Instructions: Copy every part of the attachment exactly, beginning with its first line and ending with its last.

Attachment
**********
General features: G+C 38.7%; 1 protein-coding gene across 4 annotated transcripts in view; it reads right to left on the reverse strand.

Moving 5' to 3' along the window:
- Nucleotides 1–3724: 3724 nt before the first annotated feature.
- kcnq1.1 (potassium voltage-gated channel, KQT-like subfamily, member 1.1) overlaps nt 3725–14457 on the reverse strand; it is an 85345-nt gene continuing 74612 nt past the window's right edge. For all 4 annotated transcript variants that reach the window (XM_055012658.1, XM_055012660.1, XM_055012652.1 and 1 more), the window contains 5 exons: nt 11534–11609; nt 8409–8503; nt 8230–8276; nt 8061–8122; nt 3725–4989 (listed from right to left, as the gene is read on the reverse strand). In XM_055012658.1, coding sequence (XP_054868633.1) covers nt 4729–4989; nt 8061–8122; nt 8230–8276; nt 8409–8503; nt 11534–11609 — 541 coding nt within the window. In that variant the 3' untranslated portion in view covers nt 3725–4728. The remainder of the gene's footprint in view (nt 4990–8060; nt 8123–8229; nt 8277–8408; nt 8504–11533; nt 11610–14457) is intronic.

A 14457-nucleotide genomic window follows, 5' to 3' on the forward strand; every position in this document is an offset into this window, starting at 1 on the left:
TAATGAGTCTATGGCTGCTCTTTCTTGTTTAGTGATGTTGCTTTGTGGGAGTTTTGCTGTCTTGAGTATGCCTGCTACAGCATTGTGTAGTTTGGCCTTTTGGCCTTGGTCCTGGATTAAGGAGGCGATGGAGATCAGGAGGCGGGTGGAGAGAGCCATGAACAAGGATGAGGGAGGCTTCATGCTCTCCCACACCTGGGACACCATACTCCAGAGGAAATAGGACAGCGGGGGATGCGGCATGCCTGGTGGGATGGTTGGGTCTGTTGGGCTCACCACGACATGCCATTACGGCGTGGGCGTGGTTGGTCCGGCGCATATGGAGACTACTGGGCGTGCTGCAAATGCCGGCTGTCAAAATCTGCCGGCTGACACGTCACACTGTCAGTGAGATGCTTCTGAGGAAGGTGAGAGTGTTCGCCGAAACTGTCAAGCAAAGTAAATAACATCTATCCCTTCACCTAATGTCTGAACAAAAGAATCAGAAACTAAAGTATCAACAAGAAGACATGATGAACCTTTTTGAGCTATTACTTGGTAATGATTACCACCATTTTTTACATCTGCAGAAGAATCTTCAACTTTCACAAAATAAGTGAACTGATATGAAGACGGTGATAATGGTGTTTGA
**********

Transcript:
General features: G+C 38.7%; 1 protein-coding gene across 4 annotated transcripts in view; it reads right to left on the reverse strand.

Moving 5' to 3' along the window:
- Nucleotides 1–3724: 3724 nt before the first annotated feature.
- kcnq1.1 (potassium voltage-gated channel, KQT-like subfamily, member 1.1) overlaps nt 3725–14457 on the reverse strand; it is an 85345-nt gene continuing 74612 nt past the window's right edge. For all 4 annotated transcript variants that reach the window (XM_055012658.1, XM_055012660.1, XM_055012652.1 and 1 more), the window contains 5 exons: nt 11534–11609; nt 8409–8503; nt 8230–8276; nt 8061–8122; nt 3725–4989 (listed from right to left, as the gene is read on the reverse strand). In XM_055012658.1, coding sequence (XP_054868633.1) covers nt 4729–4989; nt 8061–8122; nt 8230–8276; nt 8409–8503; nt 11534–11609 — 541 coding nt within the window. In that variant the 3' untranslated portion in view covers nt 3725–4728. The remainder of the gene's footprint in view (nt 4990–8060; nt 8123–8229; nt 8277–8408; nt 8504–11533; nt 11610–14457) is intronic.

A 14457-nucleotide genomic window follows, 5' to 3' on the forward strand; every position in this document is an offset into this window, starting at 1 on the left:
TAATGAGTCTATGGCTGCTCTTTCTTGTTTAGTGATGTTGCTTTGTGGGAGTTTTGCTGTCTTGAGTATGCCTGCTACAGCATTGTGTAGTTTGGCCTTTTGGCCTTGGTCCTGGATTAAGGAGGCGATGGAGATCAGGAGGCGGGTGGAGAGAGCCATGAACAAGGATGAGGGAGGCTTCATGCTCTCCCACACCTGGGACACCATACTCCAGAGGAAATAGGACAGCGGGGGATGCGGCATGCCTGGTGGGATGGTTGGGTCTGTTGGGCTCACCACGACATGCCATTACGGCGTGGGCGTGGTTGGTCCGGCGCATATGGAGACTACTGGGCGTGCTGCAAATGCCGGCTGTCAAAATCTGCCGGCTGACACGTCACACTGTCAGTGAGATGCTTCTGAGGAAGGTGAGAGTGTTCGCCGAAACTGTCAAGCAAAGTAAATAACATCTATCCCTTCACCTAATGTCTGAACAAAAGAATCAGAAACTAAAGTATCAACAAGAAGACATGATGAACCTTTTTGAGCTATTACTTGGTAATGATTACCACCATTTTTTACATCTGCAGAAGAATCTTCAACTTTCACAAAATAAGTGAACTGATATGAAGACGGTGATAATGGTGTTTGA